While the World Watched: A Birmingham Bombing Survivor Comes of Age during the Civil Rights Movement - eBook  -     By: Carolyn McKinstry, Denise George
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While the World Watched: A Birmingham Bombing Survivor Comes of Age during the Civil Rights Movement - eBook

Tyndale House / 2011 / ePub

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Product Description

Carolyn Maull McKinstry is a survivor of the Civil Rights struggle and an eyewitness to the Sept. 15, 1963 Sixteenth Street Baptist Church bombing. As a teenager, she marched under Dr. Martin Luther King Jr. and bravely faced Bull Connor's German shepherds and stinging fire hoses during the battle for equal rights in her hometown of Birmingham, Alabama. While the World Watched is a personal eyewitness account of life in the South from a young girl's vantage point. Bombings, riots, assasinations, and civil rights marches were all a daily part of Carolyn's life in Alabama. As you explore this recent time in history, it's wonderful to see how far we've come and a wake-up call to how far we've yet to go.

Product Information

Format: DRM Protected ePub
Vendor: Tyndale House
Publication Date: 2011
ISBN: 9781414353005
ISBN-13: 9781414353005
Availability: In Stock

Author Info

Carolyn Maull McKinstry is a survivor of the civil rights struggles and an eyewitness to the 16th Street Baptist Church bombing. A highly sought-after speaker, Carolyn has appeared on Oprah, 20/20, CNN, and MSNBC. Portions of her story have been featured in Life magazine and USA Today. She recently completed her MDiv at Beeson Divinity School. She currently lives in Birmingham with her husband, Jerome.
Denise George is the author of 24 books, including coauthor of The Secret Holocaust Diaries. She currently lives in Birmingham with her husband, Dr. Timothy George.

ChristianBookPreviews.com

In her memoir, While the World Watched, Carolyn McKinstry writes about the struggles, fears, and hopes she experienced while coming of age during the Civil Rights movement. McKinstry, who spent her childhood in Alabama, was one of the survivors of the Sixteenth Street Baptist Church bombing in Birmingham in 1963. Recounting the happenings before and after the bombing, she traces the events of the Civil Rights movement and the widespread effects of racism, following her journey from fear and hate to hope and forgiveness.

Carolyn McKinstry was only fourteen years old when a bomb planted by the Ku Klux Klan took the lives of her four best friends and left her with a drastically altered view of humanity. The explosion, which she missed by mere seconds, made the horror of racism a reality in her mind and planted a longing in her heart for things to be righted. Her story is one of loss and sorrow, but it is also one of recovery and forgiveness, dotted with hopeful childhood memories and moments of bravery in the face of prejudice and segregation. It also follows her adulthood struggles with depression and hate brought on by the Birmingham bombing, and the hurdles she had to face many years later. In the process of overcoming her difficulties, Carolyn holds to Matthew 22:39, learning what it means to "love your neighbor as yourself," and in forgiving those around her, she finds healing.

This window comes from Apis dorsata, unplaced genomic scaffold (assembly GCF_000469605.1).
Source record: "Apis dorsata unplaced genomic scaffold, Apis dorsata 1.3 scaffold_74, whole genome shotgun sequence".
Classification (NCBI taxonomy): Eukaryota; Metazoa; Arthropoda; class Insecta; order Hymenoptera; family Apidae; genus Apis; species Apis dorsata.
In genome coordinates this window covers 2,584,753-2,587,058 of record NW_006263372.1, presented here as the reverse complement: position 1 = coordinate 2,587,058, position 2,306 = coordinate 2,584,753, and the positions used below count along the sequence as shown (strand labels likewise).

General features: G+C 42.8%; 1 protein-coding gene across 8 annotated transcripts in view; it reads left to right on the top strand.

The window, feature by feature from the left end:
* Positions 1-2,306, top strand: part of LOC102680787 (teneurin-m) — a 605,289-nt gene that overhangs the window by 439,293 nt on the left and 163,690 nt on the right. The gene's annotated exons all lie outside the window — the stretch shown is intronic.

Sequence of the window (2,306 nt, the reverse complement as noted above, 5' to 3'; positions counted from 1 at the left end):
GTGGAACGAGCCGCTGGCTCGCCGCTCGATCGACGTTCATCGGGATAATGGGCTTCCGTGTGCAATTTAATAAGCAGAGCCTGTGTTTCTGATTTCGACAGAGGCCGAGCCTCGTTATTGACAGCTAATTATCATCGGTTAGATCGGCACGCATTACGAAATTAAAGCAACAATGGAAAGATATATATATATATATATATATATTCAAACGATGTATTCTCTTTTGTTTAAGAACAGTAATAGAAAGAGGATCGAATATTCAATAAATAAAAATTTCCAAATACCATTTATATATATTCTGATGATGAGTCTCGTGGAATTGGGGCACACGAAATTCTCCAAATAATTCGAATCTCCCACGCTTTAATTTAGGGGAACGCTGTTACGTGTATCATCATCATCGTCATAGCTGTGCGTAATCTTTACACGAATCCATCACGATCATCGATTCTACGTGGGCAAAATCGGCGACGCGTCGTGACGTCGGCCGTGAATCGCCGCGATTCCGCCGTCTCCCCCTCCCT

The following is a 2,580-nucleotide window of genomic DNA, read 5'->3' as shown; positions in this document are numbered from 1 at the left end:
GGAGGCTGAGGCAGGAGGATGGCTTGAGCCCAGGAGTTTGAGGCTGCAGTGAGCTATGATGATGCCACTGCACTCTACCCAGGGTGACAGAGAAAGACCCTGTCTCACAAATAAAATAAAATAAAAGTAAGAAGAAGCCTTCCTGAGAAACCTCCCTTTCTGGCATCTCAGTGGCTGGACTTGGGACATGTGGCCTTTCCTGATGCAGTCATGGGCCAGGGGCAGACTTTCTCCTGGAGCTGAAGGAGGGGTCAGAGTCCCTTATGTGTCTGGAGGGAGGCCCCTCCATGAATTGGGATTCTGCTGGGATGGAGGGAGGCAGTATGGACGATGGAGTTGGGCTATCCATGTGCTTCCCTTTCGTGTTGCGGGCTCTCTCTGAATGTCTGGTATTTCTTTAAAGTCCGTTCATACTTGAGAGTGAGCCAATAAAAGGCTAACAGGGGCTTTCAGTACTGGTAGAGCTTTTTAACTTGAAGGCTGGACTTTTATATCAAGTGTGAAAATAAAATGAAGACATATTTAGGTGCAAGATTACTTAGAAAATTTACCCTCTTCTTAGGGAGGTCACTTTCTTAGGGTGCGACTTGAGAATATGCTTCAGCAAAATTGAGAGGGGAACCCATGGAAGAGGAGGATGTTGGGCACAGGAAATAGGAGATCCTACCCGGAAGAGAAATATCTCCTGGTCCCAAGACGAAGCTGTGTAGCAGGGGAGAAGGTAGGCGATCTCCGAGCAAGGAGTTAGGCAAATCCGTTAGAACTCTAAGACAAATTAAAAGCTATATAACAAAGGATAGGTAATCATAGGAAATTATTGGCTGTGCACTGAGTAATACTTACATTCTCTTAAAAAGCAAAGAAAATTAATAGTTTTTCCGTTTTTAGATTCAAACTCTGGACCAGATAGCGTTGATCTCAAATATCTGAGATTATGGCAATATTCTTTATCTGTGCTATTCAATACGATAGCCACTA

While the World Watched is an eye-opening book that captures the essence of life in the South during the turmoil of the 1960s. Although sometimes tragic, McKinstry's story offers a message of hope and love despite oppression and hate. The book is an excellent reminder of the wounds racism creates and the great bravery and forgiveness it takes to heal them. – Chelsea Molin, www.ChristianBookPreviews.com

Publisher's Weekly

The nation's collective memory of the civil rights movement depends largely on journalists and biographers who witnessed the snarling dogs and brutal racist tactics used to enforce and defend segregation in the South. In a more personal account, McKinstry, a survivor of the Ku Klux Klan bombing of the 16th Street Baptist Church in Birmingham, Ala., offers the rare perspective of both a child and an eyewitness to some of the most jarring aspects of blacks' fight for civil rights. Her tale of surviving the bombing, which killed four of her friends on September 15, 1963, vividly describes the force of water from fire hoses that left a hole in her sweater; the ominous call moments before the bomb exploded; and the clouds that formed in her mental sky when she realized that the childhood innocence her parents had relied on to shield her from racism was gone. The text of speeches by Martin Luther King Jr. and short summaries of Jim Crow laws are an educational addition to the narrative, but in boxes alongside the main narrative, they are also a visual distraction from the main text. Depending on the reader's knowledge of the racial disparities McKinstry grew up enduring, the additions will read as repetitive or informative. (Feb.) Copyright 2011 Reed Business Information.

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